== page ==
In an age when a de­fender slips de­fend­ing a cor­ner and trends on Twit­ter for it, you can un­der­stand the safety-first ap­proach from man­agers who favour ex­pe­ri­ence.

While Ger­many might be do­ing bet­ter at giv­ing young­sters a chance, that is not to say that ev­ery board there is packed with pa­tient an­gels and fans never get an­gry.

Like any ma­jor league, the Bun­desliga has its gi­ants ex­pected to win ev­ery game like Bay­ern and Dort­mund and big clubs bogged down by the weight of their his­tory like Schalke.

A ma­jor dif­fer­ence is the com­par­a­tive lack of money. The Bun­desliga’s TV deals might amount to scraps on the ta­ble com­pared to the Premier League, but its clubs get by fine enough – with­out rel­e­ga­tion be­ing quite the same peril due to less of a gap be­tween the top flight and the rest. Strict rules of fan own­er­ship mean there are no im­pa­tient club own­ers in Ger­many des­per­ate for a re­turn on their in­vest­ment. The riches of the Premier League, Real, Barca and PSG have also helped Bun­desliga clubs to make se­ri­ous money just by fo­cus­ing so much on youth. Dort­mund sign­ing Ous­mane Dem­bele as a raw tal­ent for € 15m and sell­ing him to Barcelona a year later for € 145m is the kind of busi­ness that would make pro­mot­ers of pre-sea­son Premier League tours to Asia blush. There are those who have led by ex­am­ple too. Alex Fer­gu­son’s youth­ful 90s United sides seem from an­other life­time these days – a time when Noel Gal­lagher was an en­er­getic young­ster rather than a moany old man. Much fresher foot­ball mem­o­ries are the ti­tles won by a youth­ful Dort­mund side in 2011 and 2012. Iron­i­cally, these came just a few years after heavy trans­fer spend­ing on big names left Dort­mund on the brink of ruin and the club felt forced to turn to cheaper young­sters.

Ralf Rang­nick has sim­i­larly proved that hunger and youth can lead to great things at smaller clubs like Hof­fen­heim and Leipzig – firstly as a manger and now as a sport­ing direc­tor.

Rang­nick has be­come a ge­nius in the trans­fer mar­ket with his pol­icy of never sign­ing a player over the age of 24.

While there is no rea­son Ger­man young­sters should be bet­ter than English ones, the in­vest­ments into a mod­ern academy sys­tem were made ear­lier in Ger­many.

Fa­mously, after both Eng­land and Ger­many were hu­mil­i­ated in the same group of Euro 2000, the FA thought pay­ing Sven-Go­ran Eriks­son £4.5m a year would solve all the na­tional team’s prob­lems, while their Ger­man equiv­a­lents qui­etly over­hauled youth foot­ball.

All clubs were com­pelled to build acad­e­mies with strong net­works in their lo­cal re­gions. Ger­many is now reaping the ben­e­fit of a gen­er­a­tion of tal­ents fully schooled in that sys­tem.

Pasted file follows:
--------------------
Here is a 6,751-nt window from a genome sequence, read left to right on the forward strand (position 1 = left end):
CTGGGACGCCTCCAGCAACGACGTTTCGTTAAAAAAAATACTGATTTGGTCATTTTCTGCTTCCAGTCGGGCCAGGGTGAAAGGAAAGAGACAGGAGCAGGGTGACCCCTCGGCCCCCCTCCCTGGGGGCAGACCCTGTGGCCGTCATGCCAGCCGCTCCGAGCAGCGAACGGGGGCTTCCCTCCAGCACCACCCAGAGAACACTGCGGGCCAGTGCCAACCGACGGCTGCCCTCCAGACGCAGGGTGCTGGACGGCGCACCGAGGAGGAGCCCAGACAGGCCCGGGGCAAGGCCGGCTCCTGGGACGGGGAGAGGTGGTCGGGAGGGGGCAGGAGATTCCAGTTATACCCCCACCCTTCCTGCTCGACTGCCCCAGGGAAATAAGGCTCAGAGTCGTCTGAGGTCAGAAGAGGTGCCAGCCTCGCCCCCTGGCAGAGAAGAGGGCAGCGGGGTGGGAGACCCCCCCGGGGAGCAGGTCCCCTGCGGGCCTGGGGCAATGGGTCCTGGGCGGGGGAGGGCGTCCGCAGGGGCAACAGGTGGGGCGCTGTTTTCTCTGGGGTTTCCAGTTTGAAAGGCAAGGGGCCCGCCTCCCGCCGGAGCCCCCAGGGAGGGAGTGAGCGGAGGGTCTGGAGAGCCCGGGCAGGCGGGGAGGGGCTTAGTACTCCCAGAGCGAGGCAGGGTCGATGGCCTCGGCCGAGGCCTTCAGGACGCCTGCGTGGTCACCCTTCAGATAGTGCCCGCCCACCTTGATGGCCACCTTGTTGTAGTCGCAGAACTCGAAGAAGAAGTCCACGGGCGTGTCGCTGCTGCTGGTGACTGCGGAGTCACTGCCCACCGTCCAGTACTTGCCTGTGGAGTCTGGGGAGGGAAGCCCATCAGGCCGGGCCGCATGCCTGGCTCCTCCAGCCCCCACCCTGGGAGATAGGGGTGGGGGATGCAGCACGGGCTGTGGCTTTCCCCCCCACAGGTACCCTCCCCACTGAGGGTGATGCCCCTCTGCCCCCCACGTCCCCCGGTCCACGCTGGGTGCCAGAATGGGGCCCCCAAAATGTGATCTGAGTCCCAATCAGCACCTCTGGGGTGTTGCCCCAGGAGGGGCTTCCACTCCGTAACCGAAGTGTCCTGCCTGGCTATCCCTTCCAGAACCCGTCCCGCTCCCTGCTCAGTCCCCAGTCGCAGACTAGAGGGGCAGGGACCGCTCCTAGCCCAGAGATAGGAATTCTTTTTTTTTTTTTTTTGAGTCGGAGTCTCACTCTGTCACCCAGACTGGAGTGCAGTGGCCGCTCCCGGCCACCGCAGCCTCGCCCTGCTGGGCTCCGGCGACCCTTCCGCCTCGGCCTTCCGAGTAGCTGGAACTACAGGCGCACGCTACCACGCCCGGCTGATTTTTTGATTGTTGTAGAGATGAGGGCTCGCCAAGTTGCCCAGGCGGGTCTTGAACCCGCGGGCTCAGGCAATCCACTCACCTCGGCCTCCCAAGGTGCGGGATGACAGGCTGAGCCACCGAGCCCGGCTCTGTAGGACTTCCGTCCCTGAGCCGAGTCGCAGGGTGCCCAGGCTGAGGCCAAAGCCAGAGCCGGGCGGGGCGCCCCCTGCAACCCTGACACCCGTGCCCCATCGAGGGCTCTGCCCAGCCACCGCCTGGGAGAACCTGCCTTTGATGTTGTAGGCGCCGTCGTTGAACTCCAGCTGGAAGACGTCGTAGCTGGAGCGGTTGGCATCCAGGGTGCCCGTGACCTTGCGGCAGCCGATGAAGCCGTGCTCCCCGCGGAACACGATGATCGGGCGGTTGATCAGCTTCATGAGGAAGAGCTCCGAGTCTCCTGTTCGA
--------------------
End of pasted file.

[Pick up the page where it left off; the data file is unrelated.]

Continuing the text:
A bit of pa­tience might be needed on these shores as many of our brand-spank­ing new acad­e­mies like Man City’s or the FA’s St. Ge­orge’s Park are just a few years old.

Maybe the work that Klopp is do­ing at Liver­pool – or Mauri­cio Po­chet­tino at Spurs - will en­cour­age other coaches to place some faith in youth.

It’s a smart way of get­ting a pos­i­tive at­mos­phere at a club. All fans like to see a lo­cal lad they iden­tify with make it big, other young­sters around the club get en­er­gised by see­ing that there is a way into the first team, and se­nior first­team play­ers get a gen­tle re­minder they can never take their place for granted.

Cul­tur­ally, a few things could change to help us bet­ter ap­pre­ci­ate young play­ers in Eng­land, though.

Man­agers in Ger­many in re­cent years have of­ten beamed with pride at stats show­ing how young their side is.

While young­sters break­ing through is warmly re­ceived over here too, there might be some ways to keep youth de­vel­op­ment more in the pub­lic eye.

The PFA Young Player of the Year award has long been an in­spi­ra­tion for tal­ents, but why is there no young player cat­e­gory in the Premier League’s player of the month or goal of the month hon­ours?

Of­fer­ing clubs an ex­tra £2m to fin­ish 13th in­stead of 14th may add a lit­tle mo­ti­va­tion to end-of-sea­son en­coun­ters, but couldn’t some of the TV money be set aside as a re­ward for clubs who have se­lected the most young­sters? That could go some way of solv­ing the dilemma Wenger raised of young­sters cost­ing points.

In the mean­time, more man­agers be­ing brave and back­ing their young play­ers with play­ing time would be won­der­ful to see.

It might have been a mean­ing­less game al­right, but Man Utd’s win against Palace on the fi­nal day was ac­tu­ally one of their most en­ter­tain­ing per­for­mances last sea­son.

Ace: RB Leipzig’s Naby Keita

One to watch: Manchester United’s An­gel Gomes, 16, comes on as a sub to re­place Wayne Rooney against Palace

Big money move: Ous­mane Dem­bele